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Status From Japan

Status from Japan

Current Status (May 5)


There have been no changes in the entry restrictions since the last report. If you are aware of the current entry restrictions, you can skip to the COVID-19 and Olympics section.

At this time, tourists from any country are not allowed to enter Japan. There has been no indication from the Japanese government when that may change.

Only Japanese citizens and foreign nationals with long-term residence status will be allowed to enter Japan. People with “exceptional circumstances” and athletes and coaches who will be competing in the Olympics are also allowed to enter Japan. For those Japanese citizens and foreign residents that  have visited the UK or South Africa within the last 14 days, they will be required to prove a negative test withing 72 hours of departure to Japan, test negative upon arrival, quarantine for 3 days at a designated location and then quarantine at home for 11 days. People entering Japan with “exceptional circumstances” and Olympic athletes and coaches will have to quarantine for 14 days at a quarantine hotel.

For those Japanese citizens and foreign nationals with long-term residence status who have not visited the UK and South Africa, they will have to show proof of a negative test within 72 hours of departure for Japan, test negative upon arrival in Japan and are not allowed to use public transportation for 14 days and quarantine at home for 14 days.


Vaccinations have begun in Japan. Medical personnel has been the first group to receive the vaccinations. Vaccinations for 65 and over has begun. The Japanese government decided not to resume the popular “GoTo” travel campaign until June at the earliest. This campaign was started to help the domestic travel industry.

Due to a large increase in the number of cases, eight prefectures have announced tighter restrictions. In addition, a state of emergency has been declared for Tokyo, Osaka, Hyogo and Kyoto prefectures until May 11. Osaka has already indicated they will be extending the state of emergency. There have been a very large number of cases in Osaka and Tokyo, and there have been more new cases in Osaka for the last few days than in Tokyo. As is the case in the rest of the world, these increases have been among young people. The number of serious cases in the country has hovered near record numbers for a week or so.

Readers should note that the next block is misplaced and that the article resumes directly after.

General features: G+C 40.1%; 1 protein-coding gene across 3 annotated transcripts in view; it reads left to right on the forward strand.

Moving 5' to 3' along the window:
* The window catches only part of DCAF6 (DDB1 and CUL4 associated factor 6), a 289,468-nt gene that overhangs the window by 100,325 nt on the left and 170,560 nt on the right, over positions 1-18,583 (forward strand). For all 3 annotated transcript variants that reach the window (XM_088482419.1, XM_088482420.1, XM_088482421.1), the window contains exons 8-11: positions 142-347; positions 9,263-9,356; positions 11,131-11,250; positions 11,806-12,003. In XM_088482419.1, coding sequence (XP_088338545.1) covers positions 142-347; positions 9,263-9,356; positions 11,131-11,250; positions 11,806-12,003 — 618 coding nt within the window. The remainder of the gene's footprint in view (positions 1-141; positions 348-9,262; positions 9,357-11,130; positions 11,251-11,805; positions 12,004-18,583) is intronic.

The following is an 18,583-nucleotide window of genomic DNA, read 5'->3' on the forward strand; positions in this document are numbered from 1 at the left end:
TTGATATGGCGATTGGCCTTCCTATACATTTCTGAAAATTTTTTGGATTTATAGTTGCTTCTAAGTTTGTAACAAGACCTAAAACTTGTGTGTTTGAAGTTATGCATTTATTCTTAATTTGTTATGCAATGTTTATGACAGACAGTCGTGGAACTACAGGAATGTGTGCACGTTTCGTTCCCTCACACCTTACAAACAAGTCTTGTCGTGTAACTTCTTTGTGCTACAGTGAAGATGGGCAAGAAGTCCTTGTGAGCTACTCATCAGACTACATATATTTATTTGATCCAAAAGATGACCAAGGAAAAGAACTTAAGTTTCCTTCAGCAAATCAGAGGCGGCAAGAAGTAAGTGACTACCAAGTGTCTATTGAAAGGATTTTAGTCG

There are signs the spike in the number of new cases has started to at least plateau and even decrease. The Japanese government has announced vaccine passports for Japanese citizens traveling internationally, but have not made any decisions regarding accepting vaccine passports from international tourists. In a recent survey, 98% of the public stated they wear masks everywhere in public, including outdoors.

The last week has been Golden Week, normally a very busy travel period in Japan. The number of people traveling this Golden Week is less than normal but higher than Golden week last year.


The torch relay started on March 25. About 10,000 torchbearers will run through 859 municipalities across all 47 prefectures, with parts of the 121-day journey encompassing famous locations such as the Great Buddha in Nara, the Hiroshima A-Bomb Dome and Mount Fuji. The relay will end on July 23 at the new Olympic Stadium in Tokyo at the opening ceremony.

The Tokyo Olympic Committee pledged to hold 18 test events — which function as dress rehearsals for each sport — in a “safe and secure” manner, to see what they can “learn as we work towards the games.” However, one of the events (fencing) had to be cancelled because many of the qualifying events around the world had to be cancelled due to the pandemic.

It was announced that starting today, any Olympic athletes arriving in Japan to practice for the Olympics will not be required to quarantine. Also, no spectators will be allowed to the first few “test” events. It has been decided that athletes competing in the Olympics will have to either stay at the athletes center or at a hotel. They will not be allowed to use public transportation, and cannot dine at restaurants other than at the center or hotel. The decision on the spectator cap will be made in June.

There is currently an international diving competition in Tokyo at this time. There are about 225 competitors from 46 countries competing. There are no spectators allowed.

As of May 5